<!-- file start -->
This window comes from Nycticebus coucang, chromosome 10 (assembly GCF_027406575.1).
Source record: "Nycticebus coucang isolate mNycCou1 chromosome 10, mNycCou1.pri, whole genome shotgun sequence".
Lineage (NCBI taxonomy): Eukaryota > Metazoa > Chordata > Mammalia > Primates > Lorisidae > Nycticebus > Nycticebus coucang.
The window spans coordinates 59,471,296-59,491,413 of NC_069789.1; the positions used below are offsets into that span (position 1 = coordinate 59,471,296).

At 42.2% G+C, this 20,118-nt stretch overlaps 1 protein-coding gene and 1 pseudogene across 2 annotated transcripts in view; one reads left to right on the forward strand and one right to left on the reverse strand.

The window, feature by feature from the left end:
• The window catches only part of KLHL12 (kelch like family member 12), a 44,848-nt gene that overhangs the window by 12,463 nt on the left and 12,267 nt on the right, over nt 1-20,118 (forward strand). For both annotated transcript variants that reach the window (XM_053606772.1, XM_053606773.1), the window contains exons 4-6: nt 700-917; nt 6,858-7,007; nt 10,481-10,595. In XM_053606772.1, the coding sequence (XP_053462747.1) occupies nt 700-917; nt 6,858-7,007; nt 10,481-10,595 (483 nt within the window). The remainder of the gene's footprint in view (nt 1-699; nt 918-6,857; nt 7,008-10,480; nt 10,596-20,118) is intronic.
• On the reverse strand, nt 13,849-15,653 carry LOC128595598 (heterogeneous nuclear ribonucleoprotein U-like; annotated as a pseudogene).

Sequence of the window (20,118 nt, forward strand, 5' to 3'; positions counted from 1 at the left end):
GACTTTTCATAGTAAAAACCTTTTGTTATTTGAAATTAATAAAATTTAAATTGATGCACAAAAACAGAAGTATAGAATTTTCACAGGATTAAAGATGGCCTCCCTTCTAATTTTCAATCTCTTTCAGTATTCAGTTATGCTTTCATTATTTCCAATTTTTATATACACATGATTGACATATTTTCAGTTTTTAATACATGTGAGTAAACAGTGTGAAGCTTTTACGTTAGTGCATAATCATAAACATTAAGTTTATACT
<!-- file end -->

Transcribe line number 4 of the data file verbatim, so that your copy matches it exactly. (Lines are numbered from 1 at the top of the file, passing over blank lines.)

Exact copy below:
The window spans coordinates 59,471,296-59,491,413 of NC_069789.1; the positions used below are offsets into that span (position 1 = coordinate 59,471,296).